As time passes from the week that began with the bombings at the Boston Marathon and ended in the death and capture of the two suspects, we have a chance to assess and understand not only the details of the crime, but also how it was reported in the media and–perhaps more importantly–how social media played both a helpful and harmful role in coverage and analysis of the event. As a number of commentators have noted, this is the first terror attack in the US in which many Americans participated in real time via Twitter, Facebook, Reddit, and other social media. Clearly, the days of “being glued to the TV” during a national crisis are over. Sure, many of us were still glued to the television–but we were also fully engaged with our fellow citizens online at the same time.
This was not always a good thing. Users of Reddit, the social media news and entertainment site, tried to organize a “crowd sourced” investigation that rapidly turned into a witch hunt (with one poor family’s missing son wrongly accused of being a terrorist). Reddit’s CEO later publicly apologized for the site’s failings associated with it’s “investigation.” Of course, traditional media outlets had their own well-documented failures. Critics pilloried CNN for its inaccurate reporting about a suspect being arrested. The New York Post reported that 12 people had been killed (at the time it was three), and later fingered two innocent Marathon bystanders as the “Bag Men.”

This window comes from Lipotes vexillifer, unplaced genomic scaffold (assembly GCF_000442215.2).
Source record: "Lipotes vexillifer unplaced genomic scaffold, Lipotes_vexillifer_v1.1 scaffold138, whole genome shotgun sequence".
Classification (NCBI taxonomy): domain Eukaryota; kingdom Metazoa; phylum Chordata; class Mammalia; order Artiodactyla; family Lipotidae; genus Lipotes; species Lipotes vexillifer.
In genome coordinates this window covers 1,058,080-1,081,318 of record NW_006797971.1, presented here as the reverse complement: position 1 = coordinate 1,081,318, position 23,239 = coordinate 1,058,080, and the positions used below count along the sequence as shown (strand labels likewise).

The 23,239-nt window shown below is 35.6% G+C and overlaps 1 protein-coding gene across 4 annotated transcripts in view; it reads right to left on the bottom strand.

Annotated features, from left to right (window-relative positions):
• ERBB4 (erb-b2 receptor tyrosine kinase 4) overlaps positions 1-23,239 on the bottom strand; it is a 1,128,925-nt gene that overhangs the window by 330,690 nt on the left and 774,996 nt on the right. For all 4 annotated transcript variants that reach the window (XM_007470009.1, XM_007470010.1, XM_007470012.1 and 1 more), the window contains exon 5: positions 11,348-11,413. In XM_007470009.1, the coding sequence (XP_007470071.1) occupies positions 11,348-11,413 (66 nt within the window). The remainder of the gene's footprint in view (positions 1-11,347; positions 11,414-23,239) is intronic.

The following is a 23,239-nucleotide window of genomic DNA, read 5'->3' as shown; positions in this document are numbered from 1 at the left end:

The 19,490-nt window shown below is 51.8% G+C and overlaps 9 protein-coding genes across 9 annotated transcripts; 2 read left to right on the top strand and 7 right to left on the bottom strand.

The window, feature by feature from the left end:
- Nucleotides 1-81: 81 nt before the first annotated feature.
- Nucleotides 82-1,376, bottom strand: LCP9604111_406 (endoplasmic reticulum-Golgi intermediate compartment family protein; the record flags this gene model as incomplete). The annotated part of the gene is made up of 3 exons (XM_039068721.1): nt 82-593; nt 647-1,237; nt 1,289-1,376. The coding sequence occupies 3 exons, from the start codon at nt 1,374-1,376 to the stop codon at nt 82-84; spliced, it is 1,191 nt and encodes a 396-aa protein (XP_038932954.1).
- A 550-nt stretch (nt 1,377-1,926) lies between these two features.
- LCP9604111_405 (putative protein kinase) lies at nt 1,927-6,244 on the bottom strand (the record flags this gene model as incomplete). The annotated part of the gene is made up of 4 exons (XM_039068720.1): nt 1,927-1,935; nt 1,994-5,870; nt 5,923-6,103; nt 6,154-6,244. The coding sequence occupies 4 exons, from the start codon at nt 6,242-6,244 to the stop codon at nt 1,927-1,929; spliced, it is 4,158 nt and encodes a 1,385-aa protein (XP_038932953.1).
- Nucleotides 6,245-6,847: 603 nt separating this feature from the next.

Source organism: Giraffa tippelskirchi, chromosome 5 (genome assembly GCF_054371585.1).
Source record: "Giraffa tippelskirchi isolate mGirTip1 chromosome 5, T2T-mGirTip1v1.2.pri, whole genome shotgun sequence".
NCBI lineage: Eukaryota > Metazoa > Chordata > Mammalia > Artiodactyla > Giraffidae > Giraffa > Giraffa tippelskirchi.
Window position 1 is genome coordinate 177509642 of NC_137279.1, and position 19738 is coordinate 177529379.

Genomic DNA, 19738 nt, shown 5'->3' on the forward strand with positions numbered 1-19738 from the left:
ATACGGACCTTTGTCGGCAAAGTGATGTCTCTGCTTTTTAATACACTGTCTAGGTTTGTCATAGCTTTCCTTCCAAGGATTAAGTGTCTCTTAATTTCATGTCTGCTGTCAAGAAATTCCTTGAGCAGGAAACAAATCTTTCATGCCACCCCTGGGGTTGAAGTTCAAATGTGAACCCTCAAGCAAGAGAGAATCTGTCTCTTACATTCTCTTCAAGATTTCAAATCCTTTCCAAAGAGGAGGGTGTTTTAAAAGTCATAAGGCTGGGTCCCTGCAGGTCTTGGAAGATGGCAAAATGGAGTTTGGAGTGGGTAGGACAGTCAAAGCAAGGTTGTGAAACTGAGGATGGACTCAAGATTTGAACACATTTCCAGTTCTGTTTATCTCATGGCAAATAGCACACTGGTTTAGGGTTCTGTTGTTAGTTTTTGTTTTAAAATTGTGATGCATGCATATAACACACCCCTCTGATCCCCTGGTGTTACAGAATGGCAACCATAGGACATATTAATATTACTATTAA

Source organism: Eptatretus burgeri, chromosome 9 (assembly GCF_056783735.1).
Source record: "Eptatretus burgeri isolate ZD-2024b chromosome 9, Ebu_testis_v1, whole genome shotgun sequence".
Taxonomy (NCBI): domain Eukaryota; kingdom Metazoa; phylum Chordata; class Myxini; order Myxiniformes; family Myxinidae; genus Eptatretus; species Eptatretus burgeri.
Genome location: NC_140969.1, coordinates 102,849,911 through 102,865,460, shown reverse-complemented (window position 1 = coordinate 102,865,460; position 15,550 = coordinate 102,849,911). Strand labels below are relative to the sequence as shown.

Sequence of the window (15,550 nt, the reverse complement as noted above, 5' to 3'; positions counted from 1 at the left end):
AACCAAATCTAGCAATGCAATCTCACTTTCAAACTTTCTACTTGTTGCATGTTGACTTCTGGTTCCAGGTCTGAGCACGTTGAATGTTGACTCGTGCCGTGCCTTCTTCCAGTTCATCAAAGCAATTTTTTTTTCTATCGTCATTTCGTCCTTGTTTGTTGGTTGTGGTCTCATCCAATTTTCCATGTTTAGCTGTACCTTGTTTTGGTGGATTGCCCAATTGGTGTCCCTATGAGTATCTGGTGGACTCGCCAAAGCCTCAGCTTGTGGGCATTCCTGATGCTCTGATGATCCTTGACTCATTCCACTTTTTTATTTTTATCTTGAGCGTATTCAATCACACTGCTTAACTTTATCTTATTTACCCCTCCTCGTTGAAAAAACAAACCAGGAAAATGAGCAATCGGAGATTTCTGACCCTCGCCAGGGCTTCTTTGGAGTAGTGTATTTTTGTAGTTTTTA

Whatever its failings, however, social media also played a positive role. The national distribution of the photo and videos of the two suspects was almost instantaneous as people passed them along via Facebook, Twitter and other outlets. Outpourings of support and financial aid to the victims have been greased by friction free social media.
As in other areas of life, the Internet and social media have greatly speeded things up. Four days after the bombings, the suspects were identified and captured. It took us more than 10 years to get Osama bin Laden. One gets the sense that the memory of the Boston attacks may fade more quickly that 9/11, too.
What is clear, however, is that social media simply reflects and magnifies the entire range of human experience in times of crisis: we share and support great acts of heroism, we do and say things that are incredibly stupid and hurtful. These human gifts and flaws have always been there and always will be. Social media simply gives us the opportunity to put them into action more quickly and easily. It will be up to us to decide whether that power is for good or for ill.